Railtrack Monitoring During Nearby Excavations – An interview with Victor Salinas, Worldsensing Application Expert
Worldsensing is a leader in IoT remote monitoring. It has over 3,000 network deployments around the world, in sectors including rail, mining and construction. Its solutions are primarily used to monitor how geotechnical, geospatial and structural conditions impact civil infrastructure to help prevent life-threatening incidents.
We interviewed Victor Salinas, an Application Expert at Worldsensing about the benefits of using IoT monitoring to check for variations to track geometry when excavations are underway nearby. He also discussed how this technology complements existing solutions so well.
KA: What does IoT track monitoring bring to the table when it comes to excavation works taking place nearby?
VS: Well, first of all you have to consider that some railways can be in remote, hard to access locations which can make inspection and monitoring much more difficult. By digitising railtrack monitoring we offer remote, unattended and automatic inspection of a wide range of parameters.
IoT monitoring has a role to play throughout the lifecycle of a railway from the construction phase to commissioning and operation.
Excavations can affect the surrounding area in a variety of ways and so monitoring is key. This is especially the case when it takes place near existing, operational rail infrastructure, as construction works can disturb settled soil in the vicinity, in turn potentially affecting the geometry of tracks and associated structures.
We can’t be there all the time, but with IoT we can define critical parameters – such as those related to track geometry – that can be continually monitored even when the workers go home. This ensures we always know how an excavation is affecting the surrounding area and that existing infrastructure is within safe operational parameters.
Simply put, IoT monitoring provides a more detailed picture of the situation. When you need to monitor a large area the use of survey trains is probably the best approach to collect high density spatial data regarding the geometry of the track. But when you detect a critical area, where data is required in a fast rate, this train approach becomes very expensive as it requires high operative costs. On top of this, they cannot be used when the line is operational, meaning monitoring isn’t possible during certain times of the day.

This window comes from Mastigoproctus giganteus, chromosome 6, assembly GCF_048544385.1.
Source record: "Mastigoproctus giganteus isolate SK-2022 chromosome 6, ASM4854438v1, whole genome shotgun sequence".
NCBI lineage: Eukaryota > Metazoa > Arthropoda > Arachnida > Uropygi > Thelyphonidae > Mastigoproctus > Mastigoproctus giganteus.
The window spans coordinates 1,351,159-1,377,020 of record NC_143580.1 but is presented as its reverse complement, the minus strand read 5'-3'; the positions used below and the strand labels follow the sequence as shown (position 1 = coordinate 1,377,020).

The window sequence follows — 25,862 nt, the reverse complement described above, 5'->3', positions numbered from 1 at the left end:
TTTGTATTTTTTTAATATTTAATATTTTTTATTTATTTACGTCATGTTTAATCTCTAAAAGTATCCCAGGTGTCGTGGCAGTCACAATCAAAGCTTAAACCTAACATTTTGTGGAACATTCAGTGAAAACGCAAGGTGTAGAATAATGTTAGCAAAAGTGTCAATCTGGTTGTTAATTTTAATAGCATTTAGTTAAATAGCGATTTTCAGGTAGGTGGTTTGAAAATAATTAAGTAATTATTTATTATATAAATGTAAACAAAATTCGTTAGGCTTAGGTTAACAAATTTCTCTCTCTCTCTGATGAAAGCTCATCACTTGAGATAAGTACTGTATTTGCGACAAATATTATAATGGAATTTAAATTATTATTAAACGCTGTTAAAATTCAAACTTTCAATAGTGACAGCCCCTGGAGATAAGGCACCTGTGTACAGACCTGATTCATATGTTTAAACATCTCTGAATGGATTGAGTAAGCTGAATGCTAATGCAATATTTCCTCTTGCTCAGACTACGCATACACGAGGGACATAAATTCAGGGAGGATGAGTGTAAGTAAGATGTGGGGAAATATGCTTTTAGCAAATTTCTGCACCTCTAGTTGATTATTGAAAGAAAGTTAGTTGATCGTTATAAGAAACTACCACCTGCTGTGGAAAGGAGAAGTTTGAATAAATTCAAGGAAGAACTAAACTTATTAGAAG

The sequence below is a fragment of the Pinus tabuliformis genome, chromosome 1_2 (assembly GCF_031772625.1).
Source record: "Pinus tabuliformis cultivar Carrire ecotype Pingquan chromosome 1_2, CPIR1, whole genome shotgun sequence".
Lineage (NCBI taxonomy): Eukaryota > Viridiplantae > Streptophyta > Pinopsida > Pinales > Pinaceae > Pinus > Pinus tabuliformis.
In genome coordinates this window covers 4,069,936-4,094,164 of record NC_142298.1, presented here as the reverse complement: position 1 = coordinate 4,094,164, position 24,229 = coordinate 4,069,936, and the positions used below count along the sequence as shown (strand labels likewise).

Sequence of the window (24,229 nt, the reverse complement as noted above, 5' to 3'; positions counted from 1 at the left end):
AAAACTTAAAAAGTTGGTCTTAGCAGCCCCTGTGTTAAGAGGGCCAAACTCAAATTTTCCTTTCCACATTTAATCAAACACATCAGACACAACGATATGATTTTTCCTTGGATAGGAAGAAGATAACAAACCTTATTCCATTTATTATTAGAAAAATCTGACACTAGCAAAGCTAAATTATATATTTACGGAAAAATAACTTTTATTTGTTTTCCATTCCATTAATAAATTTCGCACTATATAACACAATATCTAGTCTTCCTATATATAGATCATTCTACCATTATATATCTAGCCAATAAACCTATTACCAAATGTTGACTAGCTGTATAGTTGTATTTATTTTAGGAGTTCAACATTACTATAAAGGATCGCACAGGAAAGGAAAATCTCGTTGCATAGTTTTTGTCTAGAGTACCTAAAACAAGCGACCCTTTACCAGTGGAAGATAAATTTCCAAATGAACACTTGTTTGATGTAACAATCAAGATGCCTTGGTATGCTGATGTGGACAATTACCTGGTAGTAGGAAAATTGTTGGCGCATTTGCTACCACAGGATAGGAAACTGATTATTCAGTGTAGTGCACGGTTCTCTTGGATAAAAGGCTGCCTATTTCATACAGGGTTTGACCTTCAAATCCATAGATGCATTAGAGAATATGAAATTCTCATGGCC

KA: What other types of equipment have been used to monitor the effect of excavation works?
VS: There are a range of ‘classic’ monitoring tools available. One, for example, can be applied to trolleys or strollers. These have a very low OPEX cost compared to the survey trains, but yet require human intervention and interruption of the service during the survey.
For entirely remote monitoring, topographic systems such as prisms are a common solution, but as they use line of sight for measuring, they do have limitations. For example, rainy and foggy days can affect monitoring, as can snow, which can cover the equipment entirely.
IoT devices can help to fill the data gaps from topographic systems. Tiltmeters, for example, monitor the tilt of a surface and can be installed directly onto sleepers. They offer a high sampling rate, if required, depending on the scenario and activity. You might be happy gathering data once or twice a day, or you might want to take advantage of its ability to provide updates every few minutes.